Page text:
Early 20th century and modern prohibitions clearly don’t eradicate short-life-history drug rituals; rather, they concentrate them in their most harmful forms, and at the same time create a permanent economic niche for distributors. As the recently deceased economist Douglass North said in his Nobel lecture,
The organizations that come into existence will reflect the opportunities provided by the institutional matrix. That is, if the institutional framework rewards piracy then piratical organizations will come into existence; and if the institutional framework rewards productive activities then organizations – firms – will come into existence to engage in productive activities.
If the ritual ecology within a category of ritual provides attractive niches for short-life-history rituals, and the economic ecology provides niches for drug cartels, then these will come into existence and prosper; but if a ritual context is allowed to evolve to encapsulate mind-altering substances, as it has for most human societies in the history of the world, and to direct the use of these substances in specific times, manners, and places, then these longer-life-history rituals specialized for competition rather than short-term palliation will flourish. Prohibition is a pesticide with perverse effects; ritual reforestation is a long-term solution.
Some groups are able to negotiate voluntary prohibition at a smaller scale: Mormons, the Amish, Muslims, and adherents of Alcoholics Anonymous voluntarily abstain from intoxicating substances, but this abstention is replaced by intense participation in religious ritual. Even so, there is substantial attrition from these groups. Attrition may be a feature from the perspective of the group – only those most committed to the group’s policies and capable of abiding by them remain. But from the perspective of the larger society, especially those leaving these groups, the question arises of what to do when strict ancestral religious observance is inadequate to meet present needs. (Even devout Mormons complain of excessive boring meetings, instead of peaceful rest on the Sabbath and poignant or fun ritual participation.)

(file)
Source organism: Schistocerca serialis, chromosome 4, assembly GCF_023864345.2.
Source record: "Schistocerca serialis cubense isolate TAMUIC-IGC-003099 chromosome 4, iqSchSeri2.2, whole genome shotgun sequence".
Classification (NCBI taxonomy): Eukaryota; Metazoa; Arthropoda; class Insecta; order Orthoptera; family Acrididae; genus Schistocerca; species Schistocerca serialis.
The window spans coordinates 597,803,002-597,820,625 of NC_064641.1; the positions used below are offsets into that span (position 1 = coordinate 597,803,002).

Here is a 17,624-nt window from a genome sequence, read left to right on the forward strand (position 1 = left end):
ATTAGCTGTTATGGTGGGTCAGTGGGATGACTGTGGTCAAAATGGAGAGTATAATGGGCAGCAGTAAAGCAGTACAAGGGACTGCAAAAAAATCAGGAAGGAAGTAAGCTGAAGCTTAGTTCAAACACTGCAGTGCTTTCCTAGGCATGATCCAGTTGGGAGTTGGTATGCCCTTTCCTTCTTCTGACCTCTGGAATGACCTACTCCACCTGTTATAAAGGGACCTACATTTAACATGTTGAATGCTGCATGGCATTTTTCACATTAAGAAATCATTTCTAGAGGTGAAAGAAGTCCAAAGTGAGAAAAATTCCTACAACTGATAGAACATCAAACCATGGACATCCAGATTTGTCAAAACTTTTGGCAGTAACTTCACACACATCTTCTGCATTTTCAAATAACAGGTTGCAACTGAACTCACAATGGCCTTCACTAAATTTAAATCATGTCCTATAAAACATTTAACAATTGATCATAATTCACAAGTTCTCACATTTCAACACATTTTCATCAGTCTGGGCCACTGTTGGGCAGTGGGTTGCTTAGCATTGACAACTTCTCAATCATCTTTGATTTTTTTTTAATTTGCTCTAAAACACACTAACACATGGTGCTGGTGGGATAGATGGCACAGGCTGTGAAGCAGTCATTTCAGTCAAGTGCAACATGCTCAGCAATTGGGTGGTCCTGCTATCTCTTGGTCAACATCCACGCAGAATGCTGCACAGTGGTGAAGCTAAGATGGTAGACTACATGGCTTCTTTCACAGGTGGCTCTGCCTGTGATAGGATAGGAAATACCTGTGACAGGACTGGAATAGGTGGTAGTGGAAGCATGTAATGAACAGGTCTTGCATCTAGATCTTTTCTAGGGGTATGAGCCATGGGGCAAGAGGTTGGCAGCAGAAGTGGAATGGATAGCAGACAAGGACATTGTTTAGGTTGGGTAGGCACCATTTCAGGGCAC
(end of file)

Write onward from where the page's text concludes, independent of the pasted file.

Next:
I focus on drugs because drugs are interesting, and they provide a tidy example of the processes in ritual ecology. But the same selective effects are present in many domains: music, drama, exercise, food, and the new ritual domain of the internet.
1. Do Nothing
In the important essay “In Praise of Passivity,” beloved by my occasional collaborator St. Rev, Michael Huemer suggests that the best course of action, politically, is usually to do nothing. “Even experts have little understanding of the working of society and little ability to predict future outcomes,” he says. “As a result, the best advice for political actors is very often to simply stop trying to solve social problems, since interventions not based on precise understanding are likely to do more harm than good.”
An ecological model of culture underscores this advice: do nothing, because top-down interventions are generally harmful, and in their absence, attractive substitutes often evolve naturally. Almost the only rituals available to government bureaucracy are paperwork and sitting in offices (most of the criminal justice system is composed of these). In the absence of these weakly effective, often destructive, non-negotiable rituals, better rituals might evolve to solve various social problems. Doing nothing has never yet resulted in cane toads eating the entire world.
2. Ritual Reforestation
This is a lemma to Do Nothing. Rather than cracking down on ritual practices, allow them to continue; there is a good chance they will evolve into more useful, socially beneficial forms.
All rituals look to have been “clearcut” in the modern world, because few rituals are well-adapted to the new technological human reality. But this new reality may also be seen as an island: a pristine space, unoccupied by past rituals and very leisurely by historical standards, where sensory exploitation selection may flourish: rituals may serve the emotional and aesthetic needs of humans more than ever before, because they are under fewer constraints. Only a tiny percentage of the population is now needed for the production of food, fuel, and other necessities; selection for collective action in unpleasant areas has been dramatically relaxed. There is more room for arbitrary beauty.